The annual World Ski & Snowboard Festival (April 12 to 21, 2013) was always something that I’d wanted to check out, especially for the ski competitions and free concerts, but it was always during a busy time of the year (exams) so it always got pushed to the side. This year, I had actually completely forgotten that it was coming up until a friend of mine mentioned four days before the kickoff that he was going to be seeing hip hop legend Nas playing a free, outdoor concert that Saturday. It blew my mind that Nas was coming to BC and playing for free at Whistler, and I couldn’t believe I was completely oblivious to it. I thanked the rap gods that my friend had mentioned it, and after a quick Google search that ensured yes, he was actually coming, the next step was to book that day off work. Done.
For those unfamiliar with hiphop, Nas is consistently ranked among the top MCs of all time, with contemporaries that include Jay-Z, Eminem, 2pac and Biggie. He’s been in the industry since the ’94 release of his debut Illmatic, which is widely regarded as one of the greatest (hip hop) albums ever made. He is a pioneer and living legend, and the fact that he was doing a free show made going a no-brainer. Whistler’s world famous party reputation and a Nas concert seemed like the perfect combination as the organizers of the WSSF indeed managed quite an impressive coup with their headliner.
Not that music is the only thing to do at the WSSF. We got there a few hours before the 8:00 start of Nas’ set and killed time getting beers and watching the aerial acrobatics of the skiers competing in the Big Air competition. The event planners did a good job on the layout, with the main stage located in Skier’s Plaza, at the foot of the ski lift, and the jump competition on the right. If you got there early enough, you could watch the entire thing from the second floor outdoor patio of the GLC, but by the time we got there it was way too late.
Finally, 8:00 came around. DJ Green Lantern strolled onto the stage and started dropping beats and getting the crowd hyped. Green Lantern, who is a notable and prolific DJ himself, has made a name producing for artists such as Eminem, Ludacris and Immortal Technique, as well as hosting numerous mixtape series.
All of a sudden, the lights dimmed, and Nas hopped on stage to the pounding beat of “The Don”, off his latest album, 2012’s Life is Good. He was certainly dressed for the Whistler weather with a black leather jacket over a hoodie, and a blue toque with the pom pom. He seemed quite stoked to be in Whistler, judging by his rapid hand gestures and constant movement, but it’s possible he was just trying to stay warm. The autobiographical song “Back When” followed, and we got to listen to Nas talk about his roots in Queens and how he came up. After performing two more songs off of Life is Good (“Accident Murderers” and “Loco-Motive”), Nas went old school.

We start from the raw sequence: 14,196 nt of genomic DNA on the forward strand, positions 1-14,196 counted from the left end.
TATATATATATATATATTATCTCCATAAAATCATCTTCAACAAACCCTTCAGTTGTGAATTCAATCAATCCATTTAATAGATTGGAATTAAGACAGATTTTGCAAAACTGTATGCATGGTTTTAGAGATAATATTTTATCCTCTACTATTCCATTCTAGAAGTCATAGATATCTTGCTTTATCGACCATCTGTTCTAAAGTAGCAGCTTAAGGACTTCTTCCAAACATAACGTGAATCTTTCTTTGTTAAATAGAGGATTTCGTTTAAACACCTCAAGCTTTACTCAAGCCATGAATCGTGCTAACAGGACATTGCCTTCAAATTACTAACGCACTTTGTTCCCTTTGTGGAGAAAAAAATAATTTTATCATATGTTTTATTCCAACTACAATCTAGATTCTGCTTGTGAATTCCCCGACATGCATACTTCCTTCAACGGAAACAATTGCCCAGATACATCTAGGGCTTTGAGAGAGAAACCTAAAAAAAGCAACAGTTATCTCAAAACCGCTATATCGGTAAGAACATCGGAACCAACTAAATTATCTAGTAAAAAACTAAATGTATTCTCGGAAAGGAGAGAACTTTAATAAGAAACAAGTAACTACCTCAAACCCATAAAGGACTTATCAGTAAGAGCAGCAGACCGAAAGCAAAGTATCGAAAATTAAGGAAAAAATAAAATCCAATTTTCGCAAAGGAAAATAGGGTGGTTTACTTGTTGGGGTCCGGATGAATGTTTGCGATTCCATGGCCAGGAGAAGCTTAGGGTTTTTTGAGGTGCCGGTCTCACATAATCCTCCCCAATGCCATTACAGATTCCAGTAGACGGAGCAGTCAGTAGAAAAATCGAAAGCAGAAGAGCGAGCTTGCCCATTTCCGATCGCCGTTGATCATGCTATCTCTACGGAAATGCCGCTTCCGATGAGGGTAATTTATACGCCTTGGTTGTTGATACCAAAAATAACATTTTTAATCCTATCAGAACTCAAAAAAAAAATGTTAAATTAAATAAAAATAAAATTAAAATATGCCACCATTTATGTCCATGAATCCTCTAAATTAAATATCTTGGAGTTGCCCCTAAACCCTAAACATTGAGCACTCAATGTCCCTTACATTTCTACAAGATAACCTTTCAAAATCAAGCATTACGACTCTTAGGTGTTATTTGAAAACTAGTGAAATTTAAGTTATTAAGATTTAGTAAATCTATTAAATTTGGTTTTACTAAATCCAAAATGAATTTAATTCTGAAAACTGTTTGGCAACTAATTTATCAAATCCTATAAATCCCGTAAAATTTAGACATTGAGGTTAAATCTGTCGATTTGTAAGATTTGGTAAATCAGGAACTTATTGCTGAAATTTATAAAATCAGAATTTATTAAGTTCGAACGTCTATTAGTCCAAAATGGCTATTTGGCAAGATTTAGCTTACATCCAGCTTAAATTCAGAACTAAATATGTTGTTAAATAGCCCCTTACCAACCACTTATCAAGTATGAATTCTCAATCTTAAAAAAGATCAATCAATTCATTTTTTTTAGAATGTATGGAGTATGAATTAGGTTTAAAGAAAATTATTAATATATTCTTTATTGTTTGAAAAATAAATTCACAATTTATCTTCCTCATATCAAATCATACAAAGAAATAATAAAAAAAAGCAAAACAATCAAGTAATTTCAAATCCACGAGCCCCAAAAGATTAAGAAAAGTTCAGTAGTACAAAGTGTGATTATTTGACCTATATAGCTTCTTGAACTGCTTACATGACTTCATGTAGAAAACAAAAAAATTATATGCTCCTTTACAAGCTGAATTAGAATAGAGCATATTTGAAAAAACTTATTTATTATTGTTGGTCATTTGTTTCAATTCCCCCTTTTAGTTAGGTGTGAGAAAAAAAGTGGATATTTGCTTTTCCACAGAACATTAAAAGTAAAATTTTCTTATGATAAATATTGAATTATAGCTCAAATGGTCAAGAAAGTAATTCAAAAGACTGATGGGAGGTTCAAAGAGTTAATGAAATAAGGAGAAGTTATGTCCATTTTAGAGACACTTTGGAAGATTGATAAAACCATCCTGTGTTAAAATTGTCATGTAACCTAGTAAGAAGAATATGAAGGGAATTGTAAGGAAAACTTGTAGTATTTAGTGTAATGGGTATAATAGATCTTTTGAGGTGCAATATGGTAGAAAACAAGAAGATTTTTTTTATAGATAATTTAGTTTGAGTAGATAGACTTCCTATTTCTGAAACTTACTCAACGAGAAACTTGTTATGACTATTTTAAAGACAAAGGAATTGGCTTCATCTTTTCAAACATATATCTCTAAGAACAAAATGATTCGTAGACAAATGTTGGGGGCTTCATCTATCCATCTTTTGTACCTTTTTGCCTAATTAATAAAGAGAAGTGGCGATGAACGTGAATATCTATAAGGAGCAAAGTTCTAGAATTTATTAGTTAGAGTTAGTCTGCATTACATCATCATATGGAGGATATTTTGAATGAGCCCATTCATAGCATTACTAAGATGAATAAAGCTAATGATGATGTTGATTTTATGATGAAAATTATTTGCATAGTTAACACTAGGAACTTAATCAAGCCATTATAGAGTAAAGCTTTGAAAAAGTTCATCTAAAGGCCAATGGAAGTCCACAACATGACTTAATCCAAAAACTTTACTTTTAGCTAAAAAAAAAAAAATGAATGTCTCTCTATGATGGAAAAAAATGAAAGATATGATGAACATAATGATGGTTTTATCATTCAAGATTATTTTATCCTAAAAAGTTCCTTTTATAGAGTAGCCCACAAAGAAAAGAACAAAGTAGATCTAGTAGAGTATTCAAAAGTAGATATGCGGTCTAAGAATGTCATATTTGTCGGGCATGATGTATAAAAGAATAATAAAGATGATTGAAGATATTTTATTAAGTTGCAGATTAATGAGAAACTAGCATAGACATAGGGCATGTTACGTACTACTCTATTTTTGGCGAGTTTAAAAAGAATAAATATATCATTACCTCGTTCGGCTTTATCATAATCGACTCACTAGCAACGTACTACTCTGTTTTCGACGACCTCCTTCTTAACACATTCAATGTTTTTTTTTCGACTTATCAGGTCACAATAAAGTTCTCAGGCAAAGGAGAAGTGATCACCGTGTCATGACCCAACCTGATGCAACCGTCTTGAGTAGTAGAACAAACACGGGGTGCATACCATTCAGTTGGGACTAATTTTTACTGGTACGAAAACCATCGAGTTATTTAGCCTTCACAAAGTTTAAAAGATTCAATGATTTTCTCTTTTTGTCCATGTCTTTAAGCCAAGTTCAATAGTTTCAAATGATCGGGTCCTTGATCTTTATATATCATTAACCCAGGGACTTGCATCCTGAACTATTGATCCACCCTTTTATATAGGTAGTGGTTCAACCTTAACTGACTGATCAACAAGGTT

The unmistakable boom bap of “N.Y. State of Mind” (off his classic debut Illmatic) came blasting out of the speakers. This song is immortalized in hip hop heads’ brains much the same way as classic Jay-Z, Biggie, the Wu Tang Clan, and 2pac songs are. I felt like it was a huge deal hearing and seeing it live. It was a nice touch when Nas modified the chorus to “Whistler State of Mind”, and the shout out was much appreciated by the crowd. He went on a bit of an Illmatic spree, with “It Ain’t Hard To Tell”, “Represent”, “The World is Yours”, and “Life’s a Bitch” following in rapid succession. It was old school hip hop heaven.
His set went on, with notable songs such as “If I Ruled the World”. While performing “Bye Baby”, a personal song about his failed marriage to Kelis, Nas abruptly stopped and switched to the next song saying that it “brought back too many bad memories”. The fact that he did that kind of surprised me, and it made Nas seem more relatable and human than most rappers who usually cultivate an aura of invincibility around themselves.
After doing “Halftime”, Nas yelled “HERE’S ANOTHER CLASSIC!” and cut directly into “Memory Lane”. After the first verse, he again screamed “HERE’S ANOTHER CLASSIC!” and DJ Green Lantern dropped “Hip Hop is Dead”, followed by another “HERE’S ANOTHER CLASSIC!” that led to “One Love”. If another rapper did that it would come off as needlessly arrogant but Nas can definitely back up those claims. After doing the more gangster bangers “Got Ur Self a Gun” and “Made You Look”, Nas slowed it back down with the soulful “Cherry Wine”.
Nas wound his set down on a classy high note with “One Mic”, which ranks among his best songs and displays his raw talent as a storyteller as you get brought into his world through his words. The sound system was superb all night, and you could hear every syllable. The last song he did was the fittingly titled “Stay”, a super chilled track that drips with jazzy soul.
All in all, it was a great show where Nas showed why he is considered a legend with seasoned veteran status; it’s in how he has managed to stay true to his roots while continuing to innovate and raise the bar, with a catalogue that spans 19 years and multiple eras of hip hop.